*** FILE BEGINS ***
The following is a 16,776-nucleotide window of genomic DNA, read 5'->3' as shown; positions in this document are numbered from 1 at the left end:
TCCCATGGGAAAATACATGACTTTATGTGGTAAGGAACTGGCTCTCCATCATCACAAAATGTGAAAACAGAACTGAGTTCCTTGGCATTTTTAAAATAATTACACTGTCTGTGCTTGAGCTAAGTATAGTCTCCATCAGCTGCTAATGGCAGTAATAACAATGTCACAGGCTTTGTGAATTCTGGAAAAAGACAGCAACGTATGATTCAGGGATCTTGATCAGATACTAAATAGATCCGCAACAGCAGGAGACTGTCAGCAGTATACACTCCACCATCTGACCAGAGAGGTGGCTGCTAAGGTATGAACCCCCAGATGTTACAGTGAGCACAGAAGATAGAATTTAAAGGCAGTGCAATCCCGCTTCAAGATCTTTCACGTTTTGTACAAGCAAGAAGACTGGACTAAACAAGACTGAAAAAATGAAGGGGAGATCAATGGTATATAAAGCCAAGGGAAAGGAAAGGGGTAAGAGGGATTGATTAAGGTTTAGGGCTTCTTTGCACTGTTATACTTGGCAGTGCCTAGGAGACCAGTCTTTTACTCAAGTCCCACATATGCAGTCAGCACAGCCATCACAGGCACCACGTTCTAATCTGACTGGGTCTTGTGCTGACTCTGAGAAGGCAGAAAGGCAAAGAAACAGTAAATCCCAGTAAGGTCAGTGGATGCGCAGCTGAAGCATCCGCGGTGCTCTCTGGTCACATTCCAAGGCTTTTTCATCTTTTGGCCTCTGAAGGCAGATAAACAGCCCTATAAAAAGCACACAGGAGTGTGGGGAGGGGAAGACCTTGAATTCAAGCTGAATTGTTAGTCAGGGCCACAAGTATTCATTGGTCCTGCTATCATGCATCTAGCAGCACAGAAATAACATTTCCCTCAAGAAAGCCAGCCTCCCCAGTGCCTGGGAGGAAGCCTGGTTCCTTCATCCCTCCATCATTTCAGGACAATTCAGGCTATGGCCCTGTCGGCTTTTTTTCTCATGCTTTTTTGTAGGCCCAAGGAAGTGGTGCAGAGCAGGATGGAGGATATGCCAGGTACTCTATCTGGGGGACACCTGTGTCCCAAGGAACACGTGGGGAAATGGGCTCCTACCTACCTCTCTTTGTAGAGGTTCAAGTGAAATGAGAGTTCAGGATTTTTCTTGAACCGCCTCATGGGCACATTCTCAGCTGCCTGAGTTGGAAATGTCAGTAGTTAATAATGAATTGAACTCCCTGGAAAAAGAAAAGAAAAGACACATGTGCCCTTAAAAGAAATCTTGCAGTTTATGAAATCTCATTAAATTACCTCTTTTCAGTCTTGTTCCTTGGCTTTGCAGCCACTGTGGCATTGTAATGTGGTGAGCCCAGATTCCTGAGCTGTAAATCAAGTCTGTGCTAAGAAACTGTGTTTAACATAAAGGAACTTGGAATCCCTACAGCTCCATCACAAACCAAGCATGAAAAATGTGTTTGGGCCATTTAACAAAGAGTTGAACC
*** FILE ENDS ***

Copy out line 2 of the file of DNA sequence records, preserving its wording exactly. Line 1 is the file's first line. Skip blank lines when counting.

TCCCATGGGAAAATACATGACTTTATGTGGTAAGGAACTGGCTCTCCATCATCACAAAATGTGAAAACAGAACTGAGTTCCTTGGCATTTTTAAAATAATTACACTGTCTGTGCTTGAGCTAAGTATAGTCTCCATCAGCTGCTAATGGCAGTAATAACAATGTCACAGGCTTTGTGAATTCTGGAAAAAGACAGCAACGTATGATTCAGGGATCTTGATCAGATACTAAATAGATCCGCAACAGCAGGAGACTGTCAGCAGTATACACTCCACCATCTGACCAGAGAGGTGGCTGCTAAGGTATGAACCCCCAGATGTTACAGTGAGCACAGAAGATAGAATTTAAAGGCAGTGCAATCCCGCTTCAAGATCTTTCACGTTTTGTACAAGCAAGAAGACTGGACTAAACAAGACTGAAAAAATGAAGGGGAGATCAATGGTATATAAAGCCAAGGGAAAGGAAAGGGGTAAGAGGGATTGATTAAGGTTTAGGGCTTCTTTGCACTGTTATACTTGGCAGTGCCTAGGAGACCAGTCTTTTACTCAAGTCCCACATATGCAGTCAGCACAGCCATCACAGGCACCACGTTCTAATCTGACTGGGTCTTGTGCTGACTCTGAGAAGGCAGAAAGGCAAAGAAACAGTAAATCCCAGTAAGGTCAGTGGATGCGCAGCTGAAGCATCCGCGGTGCTCTCTGGTCACATTCCAAGGCTTTTTCATCTTTTGGCCTCTGAAGGCAGATAAACAGCCCTATAAAAAGCACACAGGAGTGTGGGGAGGGGAAGACCTTGAATTCAAGCTGAATTGTTAGTCAGGGCCACAAGTATTCATTGGTCCTGCTATCATGCATCTAGCAGCACAGAAATAACATTTCCCTCAAGAAAGCCAGCCTCCCCAGTGCCTGGGAGGAAGCCTGGTTCCTTCATCCCTCCATCATTTCAGGACAATTCAGGCTATGGCCCTGTCGGCTTTTTTTCTCATGCTTTTTTGTAGGCCCAAGGAAGTGGTGCAGAGCAGGATGGAGGATATGCCAGGTACTCTATCTGGGGGACACCTGTGTCCCAAGGAACACGTGGGGAAATGGGCTCCTACCTACCTCTCTTTGTAGAGGTTCAAGTGAAATGAGAGTTCAGGATTTTTCTTGAACCGCCTCATGGGCACATTCTCAGCTGCCTGAGTTGGAAATGTCAGTAGTTAATAATGAATTGAACTCCCTGGAAAAAGAAAAGAAAAGACACATGTGCCCTTAAAAGAAATCTTGCAGTTTATGAAATCTCATTAAATTACCTCTTTTCAGTCTTGTTCCTTGGCTTTGCAGCCACTGTGGCATTGTAATGTGGTGAGCCCAGATTCCTGAGCTGTAAATCAAGTCTGTGCTAAGAAACTGTGTTTAACATAAAGGAACTTGGAATCCCTACAGCTCCATCACAAACCAAGCATGAAAAATGTGTTTGGGCCATTTAACAAAGAGTTGAACC